Kevin Durant's 2019 Calf Injury Is Why the Wolves Shouldn't Rush KAT Back

Photo Credit: Brad Penner-USA TODAY Sports

When Karl-Anthony Towns originally went down with a right calf strain in late November, many outlets reported that Towns avoided serious injury. His timeline for a potential return was just about four to six weeks – placing him back in the lineup “sometime during January,” and signaling his calf strain was only a Grade 2 in severity.

However, KAT later informed us that the leaked timetable of 4 to 6 weeks was false. “There was no chance that I was gonna’ be back in four-to-six [weeks],” Towns explained back in January. “They said Grade 2, there was never a Grade 2, it was a Grade 3.”

According to Physiotools, the timetable for a person to fully recover from a Grade 3 calf strain is anywhere from 8 to 12 weeks – depending on the severity and whether or not surgery is required. Nobody has reported that Towns had a season-ending injury, and talks have been leading us to believe he will return sometime this season.

However, it’s been just over 13 weeks since the Wolves lost arguably their best scorer. Given that there are only 15 games left in the regular season, fans are growing more impatient daily. That’s understandable. The team has not released specific medical updates to the media and fans – aside from Chris Finch occasionally saying that Towns is “in the final stages” of his return and “there is still no timetable.”

Minnesota is hovering around .500 and trying to earn a playoff spot in a tight Western Conference race. Therefore, some may feel that KAT should just “suck it up and play.” However, things could end horribly if Towns rushes his recovery process.

History tends to repeat itself.

During the 2019 NBA playoffs, Kevin Durant suffered a Grade 1 calf strain during Game 5 of the Western Conference Semi-Finals against the Houston Rockets. Durant would go on to miss the next nine games – including the entire series versus the Portland Trail Blazers and the first four games of the Finals against the Toronto Raptors.

Similar to Towns, KD faced an incredible amount of pressure to lay from the fans and media. Many were fed up with him not trying to “push through” the way his teammates did.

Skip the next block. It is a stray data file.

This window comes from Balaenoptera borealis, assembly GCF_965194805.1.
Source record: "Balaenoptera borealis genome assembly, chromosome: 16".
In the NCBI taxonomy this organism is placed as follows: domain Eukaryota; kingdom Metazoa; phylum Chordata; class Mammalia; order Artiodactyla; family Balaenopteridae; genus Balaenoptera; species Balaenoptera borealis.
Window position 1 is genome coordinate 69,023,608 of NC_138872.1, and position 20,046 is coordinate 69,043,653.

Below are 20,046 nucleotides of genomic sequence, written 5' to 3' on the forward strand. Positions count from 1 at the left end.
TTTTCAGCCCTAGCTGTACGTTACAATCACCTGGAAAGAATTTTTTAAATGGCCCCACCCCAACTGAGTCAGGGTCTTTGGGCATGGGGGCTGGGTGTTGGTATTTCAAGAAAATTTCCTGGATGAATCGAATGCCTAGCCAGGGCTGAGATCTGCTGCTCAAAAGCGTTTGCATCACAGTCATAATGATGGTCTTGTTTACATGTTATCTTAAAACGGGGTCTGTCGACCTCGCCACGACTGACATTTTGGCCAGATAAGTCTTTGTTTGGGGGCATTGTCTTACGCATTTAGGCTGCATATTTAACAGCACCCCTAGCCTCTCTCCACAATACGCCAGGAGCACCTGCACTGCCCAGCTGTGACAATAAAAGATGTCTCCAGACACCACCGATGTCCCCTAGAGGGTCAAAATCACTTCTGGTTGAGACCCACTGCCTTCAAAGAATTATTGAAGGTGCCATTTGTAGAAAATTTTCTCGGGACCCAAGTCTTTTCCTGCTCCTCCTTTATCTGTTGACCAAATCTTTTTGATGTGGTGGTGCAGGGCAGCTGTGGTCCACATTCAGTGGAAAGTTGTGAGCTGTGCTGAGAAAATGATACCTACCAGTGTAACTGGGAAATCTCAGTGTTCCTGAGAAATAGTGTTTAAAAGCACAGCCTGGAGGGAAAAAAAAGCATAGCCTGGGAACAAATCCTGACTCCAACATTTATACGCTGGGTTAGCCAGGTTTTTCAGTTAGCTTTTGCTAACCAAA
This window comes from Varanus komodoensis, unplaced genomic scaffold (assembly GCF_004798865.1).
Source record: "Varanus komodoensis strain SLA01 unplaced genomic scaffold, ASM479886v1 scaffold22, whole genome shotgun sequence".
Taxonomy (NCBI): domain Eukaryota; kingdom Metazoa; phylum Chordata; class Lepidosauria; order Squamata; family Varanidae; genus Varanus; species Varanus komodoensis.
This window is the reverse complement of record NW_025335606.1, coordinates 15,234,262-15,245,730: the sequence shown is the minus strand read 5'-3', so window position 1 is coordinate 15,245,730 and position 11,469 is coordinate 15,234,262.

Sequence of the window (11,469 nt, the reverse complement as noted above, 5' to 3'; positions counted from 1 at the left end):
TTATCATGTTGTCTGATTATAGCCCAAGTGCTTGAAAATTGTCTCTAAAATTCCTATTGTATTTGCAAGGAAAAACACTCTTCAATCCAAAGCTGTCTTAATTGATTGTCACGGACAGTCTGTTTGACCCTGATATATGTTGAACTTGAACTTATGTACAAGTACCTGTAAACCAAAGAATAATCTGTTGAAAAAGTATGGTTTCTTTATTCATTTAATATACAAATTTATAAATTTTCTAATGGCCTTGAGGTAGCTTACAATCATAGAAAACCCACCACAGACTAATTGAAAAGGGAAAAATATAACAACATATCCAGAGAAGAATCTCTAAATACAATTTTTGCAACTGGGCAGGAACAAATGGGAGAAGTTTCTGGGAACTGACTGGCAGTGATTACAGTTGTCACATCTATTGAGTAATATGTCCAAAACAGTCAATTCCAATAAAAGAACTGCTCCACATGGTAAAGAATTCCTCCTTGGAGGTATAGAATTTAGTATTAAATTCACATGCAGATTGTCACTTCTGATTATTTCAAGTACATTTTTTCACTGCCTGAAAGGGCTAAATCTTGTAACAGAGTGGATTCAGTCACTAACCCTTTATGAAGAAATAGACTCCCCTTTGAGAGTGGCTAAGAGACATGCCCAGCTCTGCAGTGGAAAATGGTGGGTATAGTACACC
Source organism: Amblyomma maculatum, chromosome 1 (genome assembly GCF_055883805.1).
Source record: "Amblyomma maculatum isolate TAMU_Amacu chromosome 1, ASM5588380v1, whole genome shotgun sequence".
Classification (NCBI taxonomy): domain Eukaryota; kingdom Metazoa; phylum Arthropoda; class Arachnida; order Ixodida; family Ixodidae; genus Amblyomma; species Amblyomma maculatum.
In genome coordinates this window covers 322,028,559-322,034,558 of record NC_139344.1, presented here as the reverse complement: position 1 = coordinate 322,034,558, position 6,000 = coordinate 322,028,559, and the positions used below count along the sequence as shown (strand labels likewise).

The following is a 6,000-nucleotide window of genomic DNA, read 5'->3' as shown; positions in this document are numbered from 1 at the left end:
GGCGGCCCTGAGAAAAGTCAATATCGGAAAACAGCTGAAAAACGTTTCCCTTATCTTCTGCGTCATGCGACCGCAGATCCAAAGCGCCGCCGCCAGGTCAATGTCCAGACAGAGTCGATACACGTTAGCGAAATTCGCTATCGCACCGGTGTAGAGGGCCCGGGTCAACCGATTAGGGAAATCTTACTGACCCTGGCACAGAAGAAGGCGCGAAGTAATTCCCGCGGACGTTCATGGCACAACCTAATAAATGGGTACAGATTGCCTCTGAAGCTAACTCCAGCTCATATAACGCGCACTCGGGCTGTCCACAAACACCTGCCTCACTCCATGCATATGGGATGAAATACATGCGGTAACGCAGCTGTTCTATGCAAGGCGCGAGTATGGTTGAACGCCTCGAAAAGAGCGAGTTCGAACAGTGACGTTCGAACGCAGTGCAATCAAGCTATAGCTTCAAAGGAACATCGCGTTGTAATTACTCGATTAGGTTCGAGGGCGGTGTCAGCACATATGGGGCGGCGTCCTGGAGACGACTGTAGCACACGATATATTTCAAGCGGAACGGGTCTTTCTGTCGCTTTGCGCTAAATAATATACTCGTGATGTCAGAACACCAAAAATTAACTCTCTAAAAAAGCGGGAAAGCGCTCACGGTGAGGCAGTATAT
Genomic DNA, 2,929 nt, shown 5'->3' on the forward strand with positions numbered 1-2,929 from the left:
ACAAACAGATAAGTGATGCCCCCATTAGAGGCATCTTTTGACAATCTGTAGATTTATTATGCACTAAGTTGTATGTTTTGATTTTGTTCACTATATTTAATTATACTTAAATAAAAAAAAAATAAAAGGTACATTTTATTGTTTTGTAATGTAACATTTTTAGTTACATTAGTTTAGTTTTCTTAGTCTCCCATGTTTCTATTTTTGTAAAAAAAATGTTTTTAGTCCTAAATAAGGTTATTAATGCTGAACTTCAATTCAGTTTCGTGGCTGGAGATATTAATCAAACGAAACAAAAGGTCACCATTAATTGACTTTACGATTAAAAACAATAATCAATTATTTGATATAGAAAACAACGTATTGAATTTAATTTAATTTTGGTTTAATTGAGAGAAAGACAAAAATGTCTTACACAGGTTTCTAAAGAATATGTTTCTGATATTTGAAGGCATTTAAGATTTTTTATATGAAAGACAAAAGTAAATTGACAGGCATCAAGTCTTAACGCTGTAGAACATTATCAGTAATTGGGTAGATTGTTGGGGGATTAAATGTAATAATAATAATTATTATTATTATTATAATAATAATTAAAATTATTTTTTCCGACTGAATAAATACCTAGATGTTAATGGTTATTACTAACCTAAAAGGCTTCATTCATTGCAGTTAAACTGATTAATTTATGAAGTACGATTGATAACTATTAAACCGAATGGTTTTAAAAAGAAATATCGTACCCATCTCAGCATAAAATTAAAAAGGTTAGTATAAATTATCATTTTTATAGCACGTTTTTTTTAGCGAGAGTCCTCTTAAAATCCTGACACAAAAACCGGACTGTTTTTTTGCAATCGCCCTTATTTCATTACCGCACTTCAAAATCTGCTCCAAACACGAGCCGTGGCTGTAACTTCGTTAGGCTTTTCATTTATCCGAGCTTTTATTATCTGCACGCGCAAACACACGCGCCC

Here is what Sam Amick of The Athletic wrote at the time:

At the very least, Durant’s absence that began back on May 8 is causing a mixture of confusion and angst among several of his teammates that simply can’t be helpful to their overall cause. Sources say there was a very real hope that Durant would be able to play in Game 4, to push through in much the same way that Thompson, Cousins, Iguodala, and Looney have done of late. When that didn’t happen, and when they saw their season compromised more than ever without him after they’d grown hopeful of his return after seeing him on the court, the irritation grew in large part because they simply didn’t understand why he wasn’t there.

Durant would ultimately make his return in time for Game 5 of the Finals, with the Warriors staring at a 1-3 hole in the series. With his return came a sense of optimism. However, just 14 minutes into the game, as Durant attempted to hit Serge Ibaka with a crossover spin move, he coughed the ball up and fell to the floor grabbing at that right calf yet again.

“I was excited because he was doing so well,” Durant’s mother, Wanda, told Good Morning America. “Then, when it happened, I just kind of sunk. I was just glued on him and glued on his eyes to see how he was doing. Still, kind of hurtful to see the anguish in his eyes. He looked as though he felt somewhat dejected at that time. He tried to hobble off and I was thinking, ‘don’t do that, son.’”